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Bioethikos: Bringing Life to Bioethics

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Archive for June, 2009

 

Cleaning House

Friday, June 26th, 2009 by Dr. Dennis Sullivan

The President’s Council on Bioethics has been disbanded. The White House has told the members last week that their services are no longer required.

Appointed in November, 2001 by the Bush Administration, the Council has provided valuable input on some of the most difficult ethical issues in our modern culture. New technologies, both at the beginning and end of life, have challenged our understandings of what it means to be human, and what are the limits of medical science.

The Council was first chaired by Leon Kass of the University of Chicago, followed by Edmund Pelligrino of Georgetown University in 2005. Daniel McConchie (VP for Govt. Affairs with AUL) recently said: “This was the most balanced bioethics council in history, with two leaders . . . who went out of their way to ensure the council was reflective of all the major perspectives on the issues.”

The Obama Administration claims that the President’s Council was “a philosophically leaning advisory group” that tended to focus on extended discussion rather than consensus. Others were even more critical, calling it “more like a public debating society” than an advisory agency.

I have found the President’s Council Web site to be an excellent source of balanced articles on a wide range of subjects (the site is being archived, for which I am thankful). The Council’s outgoing Chair has said this:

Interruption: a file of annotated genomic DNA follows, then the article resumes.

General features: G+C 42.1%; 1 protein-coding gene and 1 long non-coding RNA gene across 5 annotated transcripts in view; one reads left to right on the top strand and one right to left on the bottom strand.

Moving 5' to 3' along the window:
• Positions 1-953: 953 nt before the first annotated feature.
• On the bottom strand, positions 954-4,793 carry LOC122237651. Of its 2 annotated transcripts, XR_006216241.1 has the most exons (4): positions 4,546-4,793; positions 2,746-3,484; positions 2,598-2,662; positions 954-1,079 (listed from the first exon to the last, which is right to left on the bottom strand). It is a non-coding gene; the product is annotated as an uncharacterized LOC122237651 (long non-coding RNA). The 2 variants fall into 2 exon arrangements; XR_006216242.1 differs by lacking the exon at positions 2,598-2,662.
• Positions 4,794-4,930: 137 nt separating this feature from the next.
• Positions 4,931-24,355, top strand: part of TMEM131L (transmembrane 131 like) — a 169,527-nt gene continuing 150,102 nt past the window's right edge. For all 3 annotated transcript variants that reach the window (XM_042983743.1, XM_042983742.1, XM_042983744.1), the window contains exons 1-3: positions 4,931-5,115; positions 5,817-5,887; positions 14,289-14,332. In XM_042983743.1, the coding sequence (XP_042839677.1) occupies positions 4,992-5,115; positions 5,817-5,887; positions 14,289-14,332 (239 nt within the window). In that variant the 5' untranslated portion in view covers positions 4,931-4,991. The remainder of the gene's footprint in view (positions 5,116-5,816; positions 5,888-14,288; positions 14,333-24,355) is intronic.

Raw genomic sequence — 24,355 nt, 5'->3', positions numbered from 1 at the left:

To advance human good and avoid harm, biotechnology must be used within ethical constraints. It is the task of bioethics to help society develop those constraints and bioethics, therefore, must be of concern to all of us. (Dr. Edmond Pelligrino)

Granted, each presidential administration has the right to set its own priorities. President Obama has said that he will soon name a new commission that will focus more on “practical policy options.” I suppose that means that this body will be less focused on theory and more on tangible steps. Hmmm.

It has sometimes been said, not without justification, that university and hospital ethics committees are in place to rubber-stamp (and defend to the public) decisions that have already been made, rather than give true, independent ethical guidance. Could this also be said of the new Council under the Obama White House?

Perhaps the former “public debating society” will be replaced by a society where there is no debate at all. Stay tuned.

NY Times Article

Who is to Blame?

Thursday, June 11th, 2009 by Dr. Dennis Sullivan

Ellen Goodman is an op-ed columnist for the Boston Globe. Her nationally-syndicated column is usually thoughtful, well-written and balanced. As a liberal, she often critiques social conservative positions. I usually disagree with her, but she always gives me something to think about.

That is why I am troubled by her June 5th piece, “The Myth of the Lone Gunman.” Her commentary on the recent shooting of late-term abortionist Dr. George Tiller is mean-spirited, vitriolic, and unfair. Virtually all the pro-life groups in this country have disavowed and repudiated the use of violence to accomplish their aims. Most pro-choice advocates understand this, and have not attempted to use this terrible incident to discredit anti-abortion activism.